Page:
The nay-sayers will tell you that “believing” there is a reason is simply the rationalization of a mythological system to explain those parts of the universe that are either random or that science hasn’t seen fit to explain (yet). I even understand where they were coming from. I think they’re wrong. I actually think that it’s a rationalization to call it a mythological system. Some of the people who don’t believe as I do say this because they think that believing is a choice. I’m a scientist, but that’s the big lie of science, the assertion that it’s a choice to believe; it’s not.

I believe because I have to. I believe because each and every day, the universe conspires to tell me that there is a reason. Sunsets, friends, family, loneliness — the path is set and there’s no going back. The only choice is not to believe. That’s not a choice furnished by science, it’s the one that God gives us and I believe there’s an important reason for that, too.

Add comment Spirituality and Faith 03/09/2008 at 20:46 ET

Jogging Day 9 of 11

Today was not so good. I only made it about 2/3 or 3/4 of my 1.4 mile route and then had to stop. The biggest problem was that my shins started hurting something awful. I’ve been feeling them since I started this whole project, but today was way above the rest of the days. I then had to walk home, which may have felt even worse, and had to stop a few times. I’ve found some resources I’m going to use today after I write this and tomorrow to try to stretch these suckers out.

Add comment Exercise Journal 03/09/2008 at 12:11 ET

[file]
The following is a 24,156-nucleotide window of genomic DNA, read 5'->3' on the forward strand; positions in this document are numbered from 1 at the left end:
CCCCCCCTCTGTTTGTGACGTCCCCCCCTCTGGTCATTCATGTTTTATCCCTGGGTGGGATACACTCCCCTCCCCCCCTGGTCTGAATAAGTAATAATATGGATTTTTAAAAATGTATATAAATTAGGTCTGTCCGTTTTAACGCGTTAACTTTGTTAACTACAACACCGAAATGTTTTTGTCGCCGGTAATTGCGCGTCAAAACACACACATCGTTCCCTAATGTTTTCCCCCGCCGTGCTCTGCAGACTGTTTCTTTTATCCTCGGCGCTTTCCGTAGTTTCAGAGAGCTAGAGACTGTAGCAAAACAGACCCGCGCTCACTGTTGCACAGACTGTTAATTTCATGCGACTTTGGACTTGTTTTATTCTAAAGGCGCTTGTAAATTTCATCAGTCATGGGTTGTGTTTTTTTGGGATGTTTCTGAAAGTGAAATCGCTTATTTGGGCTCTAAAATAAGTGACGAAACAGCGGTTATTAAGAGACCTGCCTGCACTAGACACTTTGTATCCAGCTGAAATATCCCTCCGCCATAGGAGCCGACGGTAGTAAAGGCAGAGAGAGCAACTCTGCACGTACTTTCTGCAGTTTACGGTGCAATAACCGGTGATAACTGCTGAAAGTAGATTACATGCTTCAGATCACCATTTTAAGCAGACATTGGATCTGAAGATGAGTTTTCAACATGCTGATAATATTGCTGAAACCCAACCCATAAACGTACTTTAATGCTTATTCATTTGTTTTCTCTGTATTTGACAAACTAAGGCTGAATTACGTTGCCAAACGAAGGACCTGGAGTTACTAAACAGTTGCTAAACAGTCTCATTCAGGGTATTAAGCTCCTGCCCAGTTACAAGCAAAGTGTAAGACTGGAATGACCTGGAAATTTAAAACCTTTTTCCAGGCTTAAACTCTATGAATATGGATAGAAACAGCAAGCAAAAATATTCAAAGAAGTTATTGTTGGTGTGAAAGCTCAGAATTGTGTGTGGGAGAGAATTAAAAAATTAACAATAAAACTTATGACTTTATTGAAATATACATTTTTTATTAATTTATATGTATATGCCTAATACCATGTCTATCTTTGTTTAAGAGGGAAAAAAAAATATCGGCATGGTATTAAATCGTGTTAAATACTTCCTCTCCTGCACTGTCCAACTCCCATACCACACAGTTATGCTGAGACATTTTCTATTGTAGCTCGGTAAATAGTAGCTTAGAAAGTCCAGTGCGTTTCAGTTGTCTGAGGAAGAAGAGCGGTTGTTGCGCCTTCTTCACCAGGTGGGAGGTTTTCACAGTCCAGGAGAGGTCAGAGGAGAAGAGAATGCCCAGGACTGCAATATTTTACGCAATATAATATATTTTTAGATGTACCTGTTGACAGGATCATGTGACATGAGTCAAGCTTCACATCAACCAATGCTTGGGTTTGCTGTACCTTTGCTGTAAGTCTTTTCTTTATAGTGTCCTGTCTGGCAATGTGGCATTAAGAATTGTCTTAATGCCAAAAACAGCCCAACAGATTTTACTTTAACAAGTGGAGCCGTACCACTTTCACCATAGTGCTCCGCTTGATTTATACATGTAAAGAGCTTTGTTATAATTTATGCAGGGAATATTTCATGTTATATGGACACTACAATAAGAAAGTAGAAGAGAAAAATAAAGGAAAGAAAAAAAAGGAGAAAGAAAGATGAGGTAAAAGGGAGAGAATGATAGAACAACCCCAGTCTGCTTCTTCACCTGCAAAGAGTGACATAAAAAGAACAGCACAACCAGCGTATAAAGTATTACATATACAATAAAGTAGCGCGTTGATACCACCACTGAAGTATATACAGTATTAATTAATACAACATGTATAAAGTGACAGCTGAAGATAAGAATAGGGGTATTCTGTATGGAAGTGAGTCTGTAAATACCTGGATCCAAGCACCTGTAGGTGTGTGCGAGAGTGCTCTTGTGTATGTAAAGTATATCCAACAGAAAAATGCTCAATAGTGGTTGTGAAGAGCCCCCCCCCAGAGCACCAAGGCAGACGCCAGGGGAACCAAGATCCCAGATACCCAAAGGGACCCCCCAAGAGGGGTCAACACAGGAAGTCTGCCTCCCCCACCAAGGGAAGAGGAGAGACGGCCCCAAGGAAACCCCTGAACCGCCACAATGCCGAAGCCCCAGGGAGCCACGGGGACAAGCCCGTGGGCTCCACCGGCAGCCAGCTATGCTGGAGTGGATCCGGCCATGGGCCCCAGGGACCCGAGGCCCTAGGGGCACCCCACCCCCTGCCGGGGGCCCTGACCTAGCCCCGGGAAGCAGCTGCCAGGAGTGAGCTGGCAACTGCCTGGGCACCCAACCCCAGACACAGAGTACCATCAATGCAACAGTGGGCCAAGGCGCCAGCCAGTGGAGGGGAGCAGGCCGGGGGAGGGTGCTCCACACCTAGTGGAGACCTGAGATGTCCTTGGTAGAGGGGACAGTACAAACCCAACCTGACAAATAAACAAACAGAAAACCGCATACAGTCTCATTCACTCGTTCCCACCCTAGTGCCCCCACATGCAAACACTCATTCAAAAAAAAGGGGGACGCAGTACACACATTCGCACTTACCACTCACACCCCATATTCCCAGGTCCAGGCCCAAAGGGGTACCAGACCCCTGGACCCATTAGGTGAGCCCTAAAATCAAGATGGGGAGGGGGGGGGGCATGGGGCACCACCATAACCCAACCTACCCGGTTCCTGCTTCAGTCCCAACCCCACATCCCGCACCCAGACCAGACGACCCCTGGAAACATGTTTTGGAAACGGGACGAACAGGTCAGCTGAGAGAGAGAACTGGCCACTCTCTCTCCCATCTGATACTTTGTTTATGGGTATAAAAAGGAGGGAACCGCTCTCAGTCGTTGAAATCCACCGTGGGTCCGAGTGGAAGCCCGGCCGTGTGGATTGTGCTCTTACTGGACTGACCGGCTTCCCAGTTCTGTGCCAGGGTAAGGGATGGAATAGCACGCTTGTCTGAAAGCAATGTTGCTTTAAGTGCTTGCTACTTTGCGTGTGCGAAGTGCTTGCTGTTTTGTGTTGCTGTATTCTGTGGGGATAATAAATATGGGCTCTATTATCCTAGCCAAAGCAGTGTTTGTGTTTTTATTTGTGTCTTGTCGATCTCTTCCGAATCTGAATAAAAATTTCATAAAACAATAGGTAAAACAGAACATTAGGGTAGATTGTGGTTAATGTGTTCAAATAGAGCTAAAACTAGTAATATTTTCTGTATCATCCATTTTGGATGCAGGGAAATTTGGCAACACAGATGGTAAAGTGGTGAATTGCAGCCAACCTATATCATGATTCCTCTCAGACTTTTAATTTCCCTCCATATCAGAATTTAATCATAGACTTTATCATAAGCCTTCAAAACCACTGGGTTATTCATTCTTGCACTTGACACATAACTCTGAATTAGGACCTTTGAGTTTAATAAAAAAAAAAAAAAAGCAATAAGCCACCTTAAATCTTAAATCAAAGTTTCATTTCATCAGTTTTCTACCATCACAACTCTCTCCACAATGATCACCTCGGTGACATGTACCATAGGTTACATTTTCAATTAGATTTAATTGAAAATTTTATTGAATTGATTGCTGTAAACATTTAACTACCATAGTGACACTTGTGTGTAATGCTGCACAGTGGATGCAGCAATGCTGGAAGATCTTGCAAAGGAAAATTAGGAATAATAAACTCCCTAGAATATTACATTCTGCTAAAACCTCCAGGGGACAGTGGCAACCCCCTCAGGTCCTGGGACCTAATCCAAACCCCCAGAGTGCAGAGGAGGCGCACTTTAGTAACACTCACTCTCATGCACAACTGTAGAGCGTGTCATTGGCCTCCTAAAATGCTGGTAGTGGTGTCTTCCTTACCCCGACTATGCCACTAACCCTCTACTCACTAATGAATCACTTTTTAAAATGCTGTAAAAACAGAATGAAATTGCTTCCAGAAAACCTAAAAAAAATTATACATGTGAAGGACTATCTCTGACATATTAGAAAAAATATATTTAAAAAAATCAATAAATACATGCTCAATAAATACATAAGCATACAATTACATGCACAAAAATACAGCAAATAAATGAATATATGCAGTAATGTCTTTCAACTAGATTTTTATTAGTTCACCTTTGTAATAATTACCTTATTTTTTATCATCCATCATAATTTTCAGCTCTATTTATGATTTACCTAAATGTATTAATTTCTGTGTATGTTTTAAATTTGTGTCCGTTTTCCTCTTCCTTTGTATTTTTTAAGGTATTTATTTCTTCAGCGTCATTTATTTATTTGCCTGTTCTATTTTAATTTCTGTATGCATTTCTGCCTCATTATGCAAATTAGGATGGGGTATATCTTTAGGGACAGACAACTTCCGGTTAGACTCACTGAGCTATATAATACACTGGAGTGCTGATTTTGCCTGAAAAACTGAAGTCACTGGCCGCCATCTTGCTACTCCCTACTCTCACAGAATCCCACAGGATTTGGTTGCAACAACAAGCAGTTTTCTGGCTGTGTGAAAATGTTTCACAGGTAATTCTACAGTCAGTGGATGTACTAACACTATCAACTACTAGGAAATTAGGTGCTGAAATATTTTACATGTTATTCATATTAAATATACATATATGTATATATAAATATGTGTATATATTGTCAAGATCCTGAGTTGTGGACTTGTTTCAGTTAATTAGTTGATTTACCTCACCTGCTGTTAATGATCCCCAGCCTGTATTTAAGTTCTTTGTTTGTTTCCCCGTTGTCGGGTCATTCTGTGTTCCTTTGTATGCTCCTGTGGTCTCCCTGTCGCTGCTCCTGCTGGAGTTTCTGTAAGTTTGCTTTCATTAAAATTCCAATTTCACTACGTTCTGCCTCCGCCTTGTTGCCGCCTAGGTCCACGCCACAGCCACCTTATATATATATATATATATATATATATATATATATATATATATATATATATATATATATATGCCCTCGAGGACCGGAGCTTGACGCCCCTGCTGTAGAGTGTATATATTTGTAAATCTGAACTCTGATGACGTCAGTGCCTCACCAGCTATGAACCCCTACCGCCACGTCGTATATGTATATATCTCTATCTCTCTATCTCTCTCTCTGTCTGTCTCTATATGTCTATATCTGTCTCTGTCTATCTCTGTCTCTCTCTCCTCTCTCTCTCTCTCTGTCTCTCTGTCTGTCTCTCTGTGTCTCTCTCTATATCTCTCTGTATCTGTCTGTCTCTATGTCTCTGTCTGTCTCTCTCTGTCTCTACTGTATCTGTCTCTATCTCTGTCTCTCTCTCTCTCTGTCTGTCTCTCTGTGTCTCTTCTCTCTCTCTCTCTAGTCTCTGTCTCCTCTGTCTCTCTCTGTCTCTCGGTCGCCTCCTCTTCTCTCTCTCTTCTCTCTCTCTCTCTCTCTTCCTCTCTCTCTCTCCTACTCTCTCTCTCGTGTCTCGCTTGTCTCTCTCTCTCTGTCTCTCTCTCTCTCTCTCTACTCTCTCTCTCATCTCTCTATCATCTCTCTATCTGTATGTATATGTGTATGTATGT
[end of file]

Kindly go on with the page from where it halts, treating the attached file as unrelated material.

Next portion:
Who Would Jesus Bomb?

…my new favorite bumper sticker.

I don’t have many favorites — no favorite movie and no favorite candy bar. Yet, I have, from time to time, had a favorite bumper sticker. Most of you probably don’t know about my old favorite bumper sticker, “Somewhere in Texas, a village is missing their idiot.” That one still gets me if I see it, although it’s been a while. It’s also been a while since I designated it as my favorite bumper sticker, so now seems like a good time to update my choice. “Who would Jesus bomb?” definitely takes the cake.

Honestly, in the current political and social climate, I was a little shocked by the bumper sticker at first. I couldn’t believe that someone would be so audacious to suggest that there is an answer to that question. People wearing W.W.J.D. bracelets who spout hatred against gays and talk about the necessity for capital punishment are the all-too-common popular stereotype of an American Christian. (Seriously, are they concerned that in a wold without capital punishment there wouldn’t have been a vehicle for salvation?) Crazy Christians who are too concerned with the ways and dogma of the church to spend any time understanding Jesus are one thing — the half-second I thought that someone would invoke the persona of Jesus to justify war boiled my blood.

After I took another half-second to calm down and realized the question was rhetorical, I did a little searching on the internet and confirmed the message the driver was trying to convey was likely more enlightened. There are some people who have taken up this slogan and I’m very proud of them. Here’s a good one: David Rovics Sings “Who Would Jesus Bomb?”

Add comment Political,Spirituality and Faith 03/07/2008 at 17:39 ET